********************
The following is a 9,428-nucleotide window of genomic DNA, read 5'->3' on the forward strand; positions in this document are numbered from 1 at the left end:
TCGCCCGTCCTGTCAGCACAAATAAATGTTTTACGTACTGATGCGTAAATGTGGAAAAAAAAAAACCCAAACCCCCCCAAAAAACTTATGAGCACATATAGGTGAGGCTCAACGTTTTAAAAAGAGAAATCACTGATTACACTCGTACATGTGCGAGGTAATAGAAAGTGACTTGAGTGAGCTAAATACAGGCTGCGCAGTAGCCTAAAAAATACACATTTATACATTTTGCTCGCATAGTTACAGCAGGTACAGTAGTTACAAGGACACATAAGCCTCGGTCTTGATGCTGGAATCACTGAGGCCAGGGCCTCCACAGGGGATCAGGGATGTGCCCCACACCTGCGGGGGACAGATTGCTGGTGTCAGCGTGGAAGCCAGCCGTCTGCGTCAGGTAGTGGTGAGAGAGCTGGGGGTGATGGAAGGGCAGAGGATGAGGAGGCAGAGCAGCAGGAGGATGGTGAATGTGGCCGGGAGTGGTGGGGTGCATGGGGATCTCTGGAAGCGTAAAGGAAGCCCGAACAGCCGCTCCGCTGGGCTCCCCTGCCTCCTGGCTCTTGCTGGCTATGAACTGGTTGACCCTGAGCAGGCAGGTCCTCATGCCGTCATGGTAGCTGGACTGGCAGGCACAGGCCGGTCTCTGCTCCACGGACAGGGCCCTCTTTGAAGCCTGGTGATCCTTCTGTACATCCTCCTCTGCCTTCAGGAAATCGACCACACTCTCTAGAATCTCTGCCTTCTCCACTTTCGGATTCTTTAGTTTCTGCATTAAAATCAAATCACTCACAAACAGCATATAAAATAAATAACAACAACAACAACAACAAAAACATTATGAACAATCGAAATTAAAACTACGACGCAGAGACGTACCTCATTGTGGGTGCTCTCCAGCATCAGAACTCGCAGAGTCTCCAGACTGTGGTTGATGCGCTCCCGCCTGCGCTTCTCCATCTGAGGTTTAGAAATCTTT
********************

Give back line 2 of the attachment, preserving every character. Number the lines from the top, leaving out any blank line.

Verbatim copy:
TCGCCCGTCCTGTCAGCACAAATAAATGTTTTACGTACTGATGCGTAAATGTGGAAAAAAAAAAACCCAAACCCCCCCAAAAAACTTATGAGCACATATAGGTGAGGCTCAACGTTTTAAAAAGAGAAATCACTGATTACACTCGTACATGTGCGAGGTAATAGAAAGTGACTTGAGTGAGCTAAATACAGGCTGCGCAGTAGCCTAAAAAATACACATTTATACATTTTGCTCGCATAGTTACAGCAGGTACAGTAGTTACAAGGACACATAAGCCTCGGTCTTGATGCTGGAATCACTGAGGCCAGGGCCTCCACAGGGGATCAGGGATGTGCCCCACACCTGCGGGGGACAGATTGCTGGTGTCAGCGTGGAAGCCAGCCGTCTGCGTCAGGTAGTGGTGAGAGAGCTGGGGGTGATGGAAGGGCAGAGGATGAGGAGGCAGAGCAGCAGGAGGATGGTGAATGTGGCCGGGAGTGGTGGGGTGCATGGGGATCTCTGGAAGCGTAAAGGAAGCCCGAACAGCCGCTCCGCTGGGCTCCCCTGCCTCCTGGCTCTTGCTGGCTATGAACTGGTTGACCCTGAGCAGGCAGGTCCTCATGCCGTCATGGTAGCTGGACTGGCAGGCACAGGCCGGTCTCTGCTCCACGGACAGGGCCCTCTTTGAAGCCTGGTGATCCTTCTGTACATCCTCCTCTGCCTTCAGGAAATCGACCACACTCTCTAGAATCTCTGCCTTCTCCACTTTCGGATTCTTTAGTTTCTGCATTAAAATCAAATCACTCACAAACAGCATATAAAATAAATAACAACAACAACAACAACAAAAACATTATGAACAATCGAAATTAAAACTACGACGCAGAGACGTACCTCATTGTGGGTGCTCTCCAGCATCAGAACTCGCAGAGTCTCCAGACTGTGGTTGATGCGCTCCCGCCTGCGCTTCTCCATCTGAGGTTTAGAAATCTTT